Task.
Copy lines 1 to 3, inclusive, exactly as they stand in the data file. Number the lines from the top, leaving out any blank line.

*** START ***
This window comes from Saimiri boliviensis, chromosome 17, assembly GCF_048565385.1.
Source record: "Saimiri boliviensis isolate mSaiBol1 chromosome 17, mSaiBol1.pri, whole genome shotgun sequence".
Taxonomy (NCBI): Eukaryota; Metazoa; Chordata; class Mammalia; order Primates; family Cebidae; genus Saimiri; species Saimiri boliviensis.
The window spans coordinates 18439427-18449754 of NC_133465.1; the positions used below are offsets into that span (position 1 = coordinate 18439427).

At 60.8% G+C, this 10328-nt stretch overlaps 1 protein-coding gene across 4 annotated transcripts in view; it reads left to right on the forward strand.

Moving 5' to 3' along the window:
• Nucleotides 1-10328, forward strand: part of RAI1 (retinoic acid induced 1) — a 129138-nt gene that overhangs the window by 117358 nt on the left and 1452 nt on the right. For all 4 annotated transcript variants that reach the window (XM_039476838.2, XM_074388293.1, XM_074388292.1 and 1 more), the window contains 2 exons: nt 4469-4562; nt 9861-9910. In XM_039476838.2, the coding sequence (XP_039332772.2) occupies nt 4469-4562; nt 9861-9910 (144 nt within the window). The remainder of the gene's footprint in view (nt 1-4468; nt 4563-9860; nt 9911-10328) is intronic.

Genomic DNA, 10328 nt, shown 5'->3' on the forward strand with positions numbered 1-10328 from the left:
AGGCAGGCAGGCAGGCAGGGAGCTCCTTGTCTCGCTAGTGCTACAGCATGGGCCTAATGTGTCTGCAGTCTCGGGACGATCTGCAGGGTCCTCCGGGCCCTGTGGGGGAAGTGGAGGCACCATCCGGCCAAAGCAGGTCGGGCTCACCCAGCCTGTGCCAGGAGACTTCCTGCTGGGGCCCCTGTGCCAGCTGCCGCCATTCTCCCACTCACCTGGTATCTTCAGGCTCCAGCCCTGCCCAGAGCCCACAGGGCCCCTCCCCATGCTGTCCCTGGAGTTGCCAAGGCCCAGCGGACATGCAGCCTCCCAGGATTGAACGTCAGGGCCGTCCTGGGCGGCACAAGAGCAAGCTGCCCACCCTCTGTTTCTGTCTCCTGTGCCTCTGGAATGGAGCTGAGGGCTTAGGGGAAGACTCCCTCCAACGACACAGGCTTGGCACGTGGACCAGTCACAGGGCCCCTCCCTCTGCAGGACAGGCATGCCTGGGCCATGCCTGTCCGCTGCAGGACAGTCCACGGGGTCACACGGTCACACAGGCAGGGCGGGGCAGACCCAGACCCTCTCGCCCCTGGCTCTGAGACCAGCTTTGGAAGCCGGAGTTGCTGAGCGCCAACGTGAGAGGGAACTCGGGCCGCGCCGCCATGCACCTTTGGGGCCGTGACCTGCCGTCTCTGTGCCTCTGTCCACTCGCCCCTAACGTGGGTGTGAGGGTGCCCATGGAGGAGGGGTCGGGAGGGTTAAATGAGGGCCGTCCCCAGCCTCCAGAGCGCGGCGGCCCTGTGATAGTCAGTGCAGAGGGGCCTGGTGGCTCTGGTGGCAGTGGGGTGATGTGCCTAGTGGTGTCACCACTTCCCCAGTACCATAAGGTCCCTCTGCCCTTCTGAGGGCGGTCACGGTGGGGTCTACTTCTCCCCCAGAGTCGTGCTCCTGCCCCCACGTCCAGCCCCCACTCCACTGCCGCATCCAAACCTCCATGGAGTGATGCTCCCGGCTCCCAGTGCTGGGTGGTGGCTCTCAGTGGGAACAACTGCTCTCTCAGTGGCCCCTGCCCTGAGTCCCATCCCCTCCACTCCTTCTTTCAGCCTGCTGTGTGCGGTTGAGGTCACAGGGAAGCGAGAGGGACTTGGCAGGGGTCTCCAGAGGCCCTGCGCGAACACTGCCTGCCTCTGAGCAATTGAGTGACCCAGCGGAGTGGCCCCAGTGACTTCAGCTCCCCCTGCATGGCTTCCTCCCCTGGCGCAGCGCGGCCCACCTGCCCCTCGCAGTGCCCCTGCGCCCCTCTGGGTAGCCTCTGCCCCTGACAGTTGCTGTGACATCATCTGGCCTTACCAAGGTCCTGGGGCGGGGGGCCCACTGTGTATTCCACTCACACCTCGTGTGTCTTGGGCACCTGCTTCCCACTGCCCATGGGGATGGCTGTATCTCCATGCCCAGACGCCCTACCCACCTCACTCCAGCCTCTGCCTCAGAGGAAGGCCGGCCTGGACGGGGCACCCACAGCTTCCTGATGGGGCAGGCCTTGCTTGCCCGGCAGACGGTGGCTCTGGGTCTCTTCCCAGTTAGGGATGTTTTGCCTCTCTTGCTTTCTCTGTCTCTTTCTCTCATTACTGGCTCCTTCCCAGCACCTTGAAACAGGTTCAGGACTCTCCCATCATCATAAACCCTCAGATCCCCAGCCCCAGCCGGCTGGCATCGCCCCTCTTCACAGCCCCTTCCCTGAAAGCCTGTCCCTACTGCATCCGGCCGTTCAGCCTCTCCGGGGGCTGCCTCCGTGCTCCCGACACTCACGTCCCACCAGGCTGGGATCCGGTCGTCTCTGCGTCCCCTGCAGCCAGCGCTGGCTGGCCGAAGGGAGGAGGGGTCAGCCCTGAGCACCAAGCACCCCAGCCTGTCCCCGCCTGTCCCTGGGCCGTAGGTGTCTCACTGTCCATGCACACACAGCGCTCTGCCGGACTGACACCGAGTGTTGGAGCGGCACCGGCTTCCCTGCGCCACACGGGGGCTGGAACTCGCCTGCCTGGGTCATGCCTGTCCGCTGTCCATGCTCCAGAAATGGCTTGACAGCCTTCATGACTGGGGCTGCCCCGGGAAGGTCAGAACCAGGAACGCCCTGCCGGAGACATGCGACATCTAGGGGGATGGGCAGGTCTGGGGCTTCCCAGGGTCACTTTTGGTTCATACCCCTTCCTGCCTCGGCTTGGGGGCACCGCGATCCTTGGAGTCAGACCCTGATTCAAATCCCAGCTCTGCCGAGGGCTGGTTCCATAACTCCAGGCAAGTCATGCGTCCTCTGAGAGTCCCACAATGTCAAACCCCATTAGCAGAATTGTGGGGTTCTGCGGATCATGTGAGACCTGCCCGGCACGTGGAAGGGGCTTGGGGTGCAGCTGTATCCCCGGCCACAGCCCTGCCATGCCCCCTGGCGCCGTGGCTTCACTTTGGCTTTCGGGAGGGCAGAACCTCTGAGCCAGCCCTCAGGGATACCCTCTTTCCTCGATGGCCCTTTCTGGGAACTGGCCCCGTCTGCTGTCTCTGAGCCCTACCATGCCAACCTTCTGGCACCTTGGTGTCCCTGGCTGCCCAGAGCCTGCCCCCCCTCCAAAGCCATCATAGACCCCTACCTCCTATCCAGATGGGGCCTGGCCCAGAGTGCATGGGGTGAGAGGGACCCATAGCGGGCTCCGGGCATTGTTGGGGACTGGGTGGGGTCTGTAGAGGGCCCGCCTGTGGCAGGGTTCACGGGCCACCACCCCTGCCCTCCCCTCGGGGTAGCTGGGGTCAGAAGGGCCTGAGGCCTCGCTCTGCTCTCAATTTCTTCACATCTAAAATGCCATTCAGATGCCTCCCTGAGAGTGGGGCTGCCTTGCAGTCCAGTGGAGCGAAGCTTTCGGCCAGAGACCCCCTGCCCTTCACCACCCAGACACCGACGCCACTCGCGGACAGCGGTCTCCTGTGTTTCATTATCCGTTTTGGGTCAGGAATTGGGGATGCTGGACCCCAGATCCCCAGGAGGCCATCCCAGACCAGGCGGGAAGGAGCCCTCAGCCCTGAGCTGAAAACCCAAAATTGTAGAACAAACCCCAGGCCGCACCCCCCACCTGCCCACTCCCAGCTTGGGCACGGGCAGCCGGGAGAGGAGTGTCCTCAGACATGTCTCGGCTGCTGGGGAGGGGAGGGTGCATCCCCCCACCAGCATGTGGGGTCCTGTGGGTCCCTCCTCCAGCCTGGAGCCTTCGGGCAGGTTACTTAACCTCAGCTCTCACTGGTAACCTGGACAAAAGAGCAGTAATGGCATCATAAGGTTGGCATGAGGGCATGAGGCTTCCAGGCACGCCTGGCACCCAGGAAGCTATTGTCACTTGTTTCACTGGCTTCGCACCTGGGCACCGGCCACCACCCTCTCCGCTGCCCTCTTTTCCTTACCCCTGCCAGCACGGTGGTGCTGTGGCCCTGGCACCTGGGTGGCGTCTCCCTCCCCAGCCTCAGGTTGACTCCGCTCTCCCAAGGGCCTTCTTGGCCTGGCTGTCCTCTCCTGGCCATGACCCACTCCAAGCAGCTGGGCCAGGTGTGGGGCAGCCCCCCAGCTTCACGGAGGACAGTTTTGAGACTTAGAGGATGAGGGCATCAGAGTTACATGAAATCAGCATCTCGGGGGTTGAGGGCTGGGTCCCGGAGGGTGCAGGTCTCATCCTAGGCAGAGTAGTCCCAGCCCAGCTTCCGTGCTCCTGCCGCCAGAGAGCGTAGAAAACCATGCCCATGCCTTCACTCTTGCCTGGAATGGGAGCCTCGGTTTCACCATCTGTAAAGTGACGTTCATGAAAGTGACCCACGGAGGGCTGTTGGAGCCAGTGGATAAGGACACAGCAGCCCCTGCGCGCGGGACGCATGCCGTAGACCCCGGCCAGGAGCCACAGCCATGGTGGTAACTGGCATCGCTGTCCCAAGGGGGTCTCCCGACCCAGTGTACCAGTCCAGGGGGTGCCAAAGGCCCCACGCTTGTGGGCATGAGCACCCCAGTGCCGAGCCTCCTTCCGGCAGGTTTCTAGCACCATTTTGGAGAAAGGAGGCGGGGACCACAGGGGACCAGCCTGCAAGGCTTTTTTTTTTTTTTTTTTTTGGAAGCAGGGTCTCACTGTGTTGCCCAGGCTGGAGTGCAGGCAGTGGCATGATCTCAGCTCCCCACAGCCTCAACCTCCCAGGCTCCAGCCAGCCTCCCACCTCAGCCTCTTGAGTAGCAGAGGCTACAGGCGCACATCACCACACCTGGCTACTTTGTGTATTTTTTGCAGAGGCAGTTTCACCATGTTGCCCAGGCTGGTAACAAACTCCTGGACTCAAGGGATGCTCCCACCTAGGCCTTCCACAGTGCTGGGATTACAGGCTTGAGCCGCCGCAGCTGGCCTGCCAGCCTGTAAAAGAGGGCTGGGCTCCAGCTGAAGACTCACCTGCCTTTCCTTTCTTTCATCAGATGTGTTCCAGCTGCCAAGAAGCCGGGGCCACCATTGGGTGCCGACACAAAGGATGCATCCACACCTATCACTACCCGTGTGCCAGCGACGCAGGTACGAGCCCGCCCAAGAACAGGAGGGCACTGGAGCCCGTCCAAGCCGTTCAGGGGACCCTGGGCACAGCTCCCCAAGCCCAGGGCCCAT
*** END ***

This window comes from Saimiri boliviensis, chromosome 17, assembly GCF_048565385.1.
Source record: "Saimiri boliviensis isolate mSaiBol1 chromosome 17, mSaiBol1.pri, whole genome shotgun sequence".
Taxonomy (NCBI): Eukaryota; Metazoa; Chordata; class Mammalia; order Primates; family Cebidae; genus Saimiri; species Saimiri boliviensis.